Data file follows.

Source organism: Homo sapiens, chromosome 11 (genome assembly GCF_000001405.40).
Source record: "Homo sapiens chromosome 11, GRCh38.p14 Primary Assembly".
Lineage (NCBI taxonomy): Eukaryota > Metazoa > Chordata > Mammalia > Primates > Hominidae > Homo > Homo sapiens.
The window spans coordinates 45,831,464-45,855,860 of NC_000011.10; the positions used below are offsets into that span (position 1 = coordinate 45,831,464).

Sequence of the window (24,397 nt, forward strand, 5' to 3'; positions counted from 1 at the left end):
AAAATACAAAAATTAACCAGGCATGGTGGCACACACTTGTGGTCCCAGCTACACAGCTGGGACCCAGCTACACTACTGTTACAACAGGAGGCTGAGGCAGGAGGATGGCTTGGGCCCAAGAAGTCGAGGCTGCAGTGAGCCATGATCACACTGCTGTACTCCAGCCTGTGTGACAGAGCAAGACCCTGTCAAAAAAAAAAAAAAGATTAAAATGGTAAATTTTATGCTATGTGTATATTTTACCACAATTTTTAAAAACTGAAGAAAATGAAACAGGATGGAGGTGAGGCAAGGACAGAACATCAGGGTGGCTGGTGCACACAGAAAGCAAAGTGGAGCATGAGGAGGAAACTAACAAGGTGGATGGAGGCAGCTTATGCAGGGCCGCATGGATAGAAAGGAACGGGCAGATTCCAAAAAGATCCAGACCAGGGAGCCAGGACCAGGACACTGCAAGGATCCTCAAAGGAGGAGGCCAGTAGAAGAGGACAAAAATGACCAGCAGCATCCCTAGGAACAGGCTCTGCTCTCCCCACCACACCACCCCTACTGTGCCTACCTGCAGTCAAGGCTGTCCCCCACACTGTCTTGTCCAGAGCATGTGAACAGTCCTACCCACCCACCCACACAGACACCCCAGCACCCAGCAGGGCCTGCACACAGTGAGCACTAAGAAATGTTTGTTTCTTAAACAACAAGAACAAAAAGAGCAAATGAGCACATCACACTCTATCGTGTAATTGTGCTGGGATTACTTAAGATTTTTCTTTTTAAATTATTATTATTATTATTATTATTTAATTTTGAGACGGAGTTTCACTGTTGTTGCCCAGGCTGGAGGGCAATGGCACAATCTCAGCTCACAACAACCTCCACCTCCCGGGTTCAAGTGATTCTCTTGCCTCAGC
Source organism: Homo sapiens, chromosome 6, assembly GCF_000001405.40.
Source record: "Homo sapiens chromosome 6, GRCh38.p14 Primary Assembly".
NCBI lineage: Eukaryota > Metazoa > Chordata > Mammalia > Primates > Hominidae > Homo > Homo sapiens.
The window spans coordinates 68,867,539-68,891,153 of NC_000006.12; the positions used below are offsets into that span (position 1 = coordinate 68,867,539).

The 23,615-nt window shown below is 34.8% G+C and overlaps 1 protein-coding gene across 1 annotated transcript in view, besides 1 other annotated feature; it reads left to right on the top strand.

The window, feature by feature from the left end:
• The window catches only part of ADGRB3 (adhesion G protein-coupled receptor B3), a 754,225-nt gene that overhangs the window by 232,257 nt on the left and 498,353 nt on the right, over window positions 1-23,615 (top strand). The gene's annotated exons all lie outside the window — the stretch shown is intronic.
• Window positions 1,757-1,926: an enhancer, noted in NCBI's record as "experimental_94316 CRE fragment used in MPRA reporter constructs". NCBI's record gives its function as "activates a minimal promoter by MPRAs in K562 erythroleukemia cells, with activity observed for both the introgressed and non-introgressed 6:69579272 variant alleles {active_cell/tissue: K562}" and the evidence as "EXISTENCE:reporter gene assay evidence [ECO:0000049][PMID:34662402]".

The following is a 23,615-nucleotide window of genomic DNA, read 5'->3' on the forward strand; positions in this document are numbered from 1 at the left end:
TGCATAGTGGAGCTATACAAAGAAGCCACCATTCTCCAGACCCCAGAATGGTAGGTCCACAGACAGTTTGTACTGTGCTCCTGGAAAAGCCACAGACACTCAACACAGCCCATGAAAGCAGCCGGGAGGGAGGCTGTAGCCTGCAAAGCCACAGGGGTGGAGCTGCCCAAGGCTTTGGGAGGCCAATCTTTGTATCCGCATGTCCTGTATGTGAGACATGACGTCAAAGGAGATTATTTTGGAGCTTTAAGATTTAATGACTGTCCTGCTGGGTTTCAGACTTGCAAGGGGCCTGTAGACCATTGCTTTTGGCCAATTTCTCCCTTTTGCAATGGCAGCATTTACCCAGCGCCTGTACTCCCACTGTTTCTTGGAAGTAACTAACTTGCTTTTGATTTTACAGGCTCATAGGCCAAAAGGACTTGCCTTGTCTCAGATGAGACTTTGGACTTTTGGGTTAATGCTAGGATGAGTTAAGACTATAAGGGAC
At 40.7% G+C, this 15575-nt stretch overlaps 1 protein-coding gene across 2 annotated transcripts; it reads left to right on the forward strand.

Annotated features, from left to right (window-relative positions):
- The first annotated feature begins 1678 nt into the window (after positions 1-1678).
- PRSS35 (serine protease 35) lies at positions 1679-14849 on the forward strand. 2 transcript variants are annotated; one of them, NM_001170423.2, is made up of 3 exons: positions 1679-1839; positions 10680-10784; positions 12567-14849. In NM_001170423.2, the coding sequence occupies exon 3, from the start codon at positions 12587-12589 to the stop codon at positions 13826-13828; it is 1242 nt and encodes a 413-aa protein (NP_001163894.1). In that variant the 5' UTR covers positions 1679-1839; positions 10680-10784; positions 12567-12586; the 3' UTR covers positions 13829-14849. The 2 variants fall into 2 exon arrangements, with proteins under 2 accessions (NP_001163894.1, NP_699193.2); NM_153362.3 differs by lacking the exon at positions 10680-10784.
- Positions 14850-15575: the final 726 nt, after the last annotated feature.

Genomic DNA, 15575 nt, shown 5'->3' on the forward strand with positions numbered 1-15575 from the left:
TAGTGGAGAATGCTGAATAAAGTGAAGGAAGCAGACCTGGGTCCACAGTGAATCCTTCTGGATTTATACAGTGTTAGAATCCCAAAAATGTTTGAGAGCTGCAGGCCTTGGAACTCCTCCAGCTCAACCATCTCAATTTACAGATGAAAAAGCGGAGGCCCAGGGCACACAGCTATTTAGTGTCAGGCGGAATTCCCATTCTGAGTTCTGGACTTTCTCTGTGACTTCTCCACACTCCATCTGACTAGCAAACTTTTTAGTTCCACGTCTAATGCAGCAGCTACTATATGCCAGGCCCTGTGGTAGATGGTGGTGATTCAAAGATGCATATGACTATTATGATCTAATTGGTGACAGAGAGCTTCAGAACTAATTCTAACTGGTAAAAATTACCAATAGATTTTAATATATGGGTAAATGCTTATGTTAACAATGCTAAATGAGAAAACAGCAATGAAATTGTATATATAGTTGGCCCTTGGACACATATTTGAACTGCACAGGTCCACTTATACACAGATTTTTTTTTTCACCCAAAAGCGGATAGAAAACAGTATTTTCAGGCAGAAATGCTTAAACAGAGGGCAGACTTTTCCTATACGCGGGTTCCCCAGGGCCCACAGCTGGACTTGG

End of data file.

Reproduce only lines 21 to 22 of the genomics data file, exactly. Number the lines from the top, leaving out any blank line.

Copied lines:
- Positions 14850-15575: the final 726 nt, after the last annotated feature.

Genomic DNA, 15575 nt, shown 5'->3' on the forward strand with positions numbered 1-15575 from the left: